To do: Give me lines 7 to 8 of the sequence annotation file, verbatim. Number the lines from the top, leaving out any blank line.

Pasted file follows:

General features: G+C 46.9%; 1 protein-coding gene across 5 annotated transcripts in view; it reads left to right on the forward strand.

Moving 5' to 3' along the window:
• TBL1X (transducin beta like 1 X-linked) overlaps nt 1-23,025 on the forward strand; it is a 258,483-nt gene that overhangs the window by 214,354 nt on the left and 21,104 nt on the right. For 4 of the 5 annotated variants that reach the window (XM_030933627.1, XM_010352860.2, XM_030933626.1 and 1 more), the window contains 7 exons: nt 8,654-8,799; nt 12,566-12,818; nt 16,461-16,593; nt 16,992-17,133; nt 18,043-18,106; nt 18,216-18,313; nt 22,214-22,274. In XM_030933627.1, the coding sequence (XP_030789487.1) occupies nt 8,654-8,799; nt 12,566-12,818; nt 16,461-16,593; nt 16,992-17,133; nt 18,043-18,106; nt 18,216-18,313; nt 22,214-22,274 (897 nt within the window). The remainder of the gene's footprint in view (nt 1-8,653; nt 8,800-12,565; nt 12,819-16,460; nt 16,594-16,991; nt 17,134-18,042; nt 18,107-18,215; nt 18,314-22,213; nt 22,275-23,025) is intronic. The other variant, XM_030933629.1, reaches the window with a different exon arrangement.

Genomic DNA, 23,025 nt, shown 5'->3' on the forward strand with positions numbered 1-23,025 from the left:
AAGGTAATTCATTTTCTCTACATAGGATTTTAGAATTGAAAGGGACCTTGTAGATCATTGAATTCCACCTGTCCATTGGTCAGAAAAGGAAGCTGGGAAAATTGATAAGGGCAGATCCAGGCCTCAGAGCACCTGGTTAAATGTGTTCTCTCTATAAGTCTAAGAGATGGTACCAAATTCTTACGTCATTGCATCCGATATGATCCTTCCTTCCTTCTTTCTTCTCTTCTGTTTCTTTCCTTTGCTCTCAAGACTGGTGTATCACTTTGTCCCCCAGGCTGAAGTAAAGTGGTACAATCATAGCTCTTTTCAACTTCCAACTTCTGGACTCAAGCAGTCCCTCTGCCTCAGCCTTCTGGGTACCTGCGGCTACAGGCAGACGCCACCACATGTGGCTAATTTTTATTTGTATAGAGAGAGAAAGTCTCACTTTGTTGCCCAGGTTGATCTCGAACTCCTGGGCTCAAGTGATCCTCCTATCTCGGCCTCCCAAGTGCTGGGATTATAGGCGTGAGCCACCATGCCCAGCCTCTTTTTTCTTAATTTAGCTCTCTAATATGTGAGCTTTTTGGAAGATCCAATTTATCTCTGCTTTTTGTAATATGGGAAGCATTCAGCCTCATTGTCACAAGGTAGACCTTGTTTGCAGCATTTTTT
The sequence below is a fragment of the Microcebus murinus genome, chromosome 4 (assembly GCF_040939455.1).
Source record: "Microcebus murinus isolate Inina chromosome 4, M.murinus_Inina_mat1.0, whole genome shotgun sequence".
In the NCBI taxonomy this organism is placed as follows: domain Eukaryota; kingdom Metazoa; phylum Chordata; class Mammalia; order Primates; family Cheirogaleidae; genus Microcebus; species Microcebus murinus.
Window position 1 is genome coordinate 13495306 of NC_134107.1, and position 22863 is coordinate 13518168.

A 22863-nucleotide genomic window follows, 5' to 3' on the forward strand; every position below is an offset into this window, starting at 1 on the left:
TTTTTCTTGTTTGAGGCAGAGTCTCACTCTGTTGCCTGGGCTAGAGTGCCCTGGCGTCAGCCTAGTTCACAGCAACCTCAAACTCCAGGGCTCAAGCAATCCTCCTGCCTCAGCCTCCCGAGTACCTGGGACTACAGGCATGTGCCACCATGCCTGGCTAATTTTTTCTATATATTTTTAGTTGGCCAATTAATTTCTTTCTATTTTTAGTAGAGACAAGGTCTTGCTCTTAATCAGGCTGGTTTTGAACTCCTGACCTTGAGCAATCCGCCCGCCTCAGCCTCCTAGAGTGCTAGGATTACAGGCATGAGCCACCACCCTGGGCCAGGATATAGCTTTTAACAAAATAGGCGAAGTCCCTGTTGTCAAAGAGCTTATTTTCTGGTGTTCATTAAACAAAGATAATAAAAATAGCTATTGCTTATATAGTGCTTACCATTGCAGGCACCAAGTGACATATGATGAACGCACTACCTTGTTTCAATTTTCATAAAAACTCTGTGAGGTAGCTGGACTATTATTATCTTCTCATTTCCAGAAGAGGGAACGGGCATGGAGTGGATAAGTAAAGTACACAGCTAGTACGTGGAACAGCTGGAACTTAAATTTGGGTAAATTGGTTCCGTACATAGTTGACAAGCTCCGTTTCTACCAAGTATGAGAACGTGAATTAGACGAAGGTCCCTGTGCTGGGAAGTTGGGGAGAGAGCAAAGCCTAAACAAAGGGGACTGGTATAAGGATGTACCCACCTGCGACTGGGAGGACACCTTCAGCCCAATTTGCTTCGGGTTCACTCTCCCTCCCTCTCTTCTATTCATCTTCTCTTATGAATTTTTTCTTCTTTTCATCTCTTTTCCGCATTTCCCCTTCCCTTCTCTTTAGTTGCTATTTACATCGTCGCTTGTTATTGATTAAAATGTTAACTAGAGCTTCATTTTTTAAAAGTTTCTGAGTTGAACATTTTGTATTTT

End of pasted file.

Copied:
Source record: "Microcebus murinus isolate Inina chromosome 4, M.murinus_Inina_mat1.0, whole genome shotgun sequence".
In the NCBI taxonomy this organism is placed as follows: domain Eukaryota; kingdom Metazoa; phylum Chordata; class Mammalia; order Primates; family Cheirogaleidae; genus Microcebus; species Microcebus murinus.